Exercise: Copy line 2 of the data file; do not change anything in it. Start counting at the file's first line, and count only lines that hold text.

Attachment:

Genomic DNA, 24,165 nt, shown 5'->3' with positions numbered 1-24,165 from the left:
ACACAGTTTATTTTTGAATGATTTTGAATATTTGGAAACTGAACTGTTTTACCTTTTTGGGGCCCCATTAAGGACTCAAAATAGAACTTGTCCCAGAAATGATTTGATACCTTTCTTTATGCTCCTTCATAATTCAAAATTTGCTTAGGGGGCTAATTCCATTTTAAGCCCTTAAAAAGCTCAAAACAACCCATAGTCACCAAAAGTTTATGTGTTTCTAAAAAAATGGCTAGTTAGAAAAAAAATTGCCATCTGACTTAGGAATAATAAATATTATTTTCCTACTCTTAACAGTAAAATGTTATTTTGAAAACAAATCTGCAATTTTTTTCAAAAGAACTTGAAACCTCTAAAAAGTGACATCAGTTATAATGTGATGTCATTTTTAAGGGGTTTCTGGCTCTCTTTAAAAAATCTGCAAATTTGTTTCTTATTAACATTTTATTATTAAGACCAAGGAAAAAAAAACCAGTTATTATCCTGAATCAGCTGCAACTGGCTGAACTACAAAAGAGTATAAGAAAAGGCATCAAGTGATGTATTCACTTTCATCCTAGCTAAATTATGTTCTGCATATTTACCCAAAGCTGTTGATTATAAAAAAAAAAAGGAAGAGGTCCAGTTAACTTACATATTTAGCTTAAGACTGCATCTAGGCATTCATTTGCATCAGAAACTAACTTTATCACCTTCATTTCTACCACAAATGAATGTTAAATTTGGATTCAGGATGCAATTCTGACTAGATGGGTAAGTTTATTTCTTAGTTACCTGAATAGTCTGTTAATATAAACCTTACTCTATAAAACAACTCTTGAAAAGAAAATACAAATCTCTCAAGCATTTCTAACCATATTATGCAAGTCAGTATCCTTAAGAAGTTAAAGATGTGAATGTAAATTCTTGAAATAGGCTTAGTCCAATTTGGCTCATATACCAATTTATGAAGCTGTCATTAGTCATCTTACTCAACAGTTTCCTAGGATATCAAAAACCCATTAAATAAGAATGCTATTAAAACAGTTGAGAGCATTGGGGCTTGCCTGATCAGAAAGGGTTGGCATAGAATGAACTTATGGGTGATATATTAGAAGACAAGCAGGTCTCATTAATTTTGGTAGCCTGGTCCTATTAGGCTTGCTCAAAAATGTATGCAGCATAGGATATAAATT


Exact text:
ACACAGTTTATTTTTGAATGATTTTGAATATTTGGAAACTGAACTGTTTTACCTTTTTGGGGCCCCATTAAGGACTCAAAATAGAACTTGTCCCAGAAATGATTTGATACCTTTCTTTATGCTCCTTCATAATTCAAAATTTGCTTAGGGGGCTAATTCCATTTTAAGCCCTTAAAAAGCTCAAAACAACCCATAGTCACCAAAAGTTTATGTGTTTCTAAAAAAATGGCTAGTTAGAAAAAAAATTGCCATCTGACTTAGGAATAATAAATATTATTTTCCTACTCTTAACAGTAAAATGTTATTTTGAAAACAAATCTGCAATTTTTTTCAAAAGAACTTGAAACCTCTAAAAAGTGACATCAGTTATAATGTGATGTCATTTTTAAGGGGTTTCTGGCTCTCTTTAAAAAATCTGCAAATTTGTTTCTTATTAACATTTTATTATTAAGACCAAGGAAAAAAAAACCAGTTATTATCCTGAATCAGCTGCAACTGGCTGAACTACAAAAGAGTATAAGAAAAGGCATCAAGTGATGTATTCACTTTCATCCTAGCTAAATTATGTTCTGCATATTTACCCAAAGCTGTTGATTATAAAAAAAAAAAGGAAGAGGTCCAGTTAACTTACATATTTAGCTTAAGACTGCATCTAGGCATTCATTTGCATCAGAAACTAACTTTATCACCTTCATTTCTACCACAAATGAATGTTAAATTTGGATTCAGGATGCAATTCTGACTAGATGGGTAAGTTTATTTCTTAGTTACCTGAATAGTCTGTTAATATAAACCTTACTCTATAAAACAACTCTTGAAAAGAAAATACAAATCTCTCAAGCATTTCTAACCATATTATGCAAGTCAGTATCCTTAAGAAGTTAAAGATGTGAATGTAAATTCTTGAAATAGGCTTAGTCCAATTTGGCTCATATACCAATTTATGAAGCTGTCATTAGTCATCTTACTCAACAGTTTCCTAGGATATCAAAAACCCATTAAATAAGAATGCTATTAAAACAGTTGAGAGCATTGGGGCTTGCCTGATCAGAAAGGGTTGGCATAGAATGAACTTATGGGTGATATATTAGAAGACAAGCAGGTCTCATTAATTTTGGTAGCCTGGTCCTATTAGGCTTGCTCAAAAATGTATGCAGCATAGGATATAAATT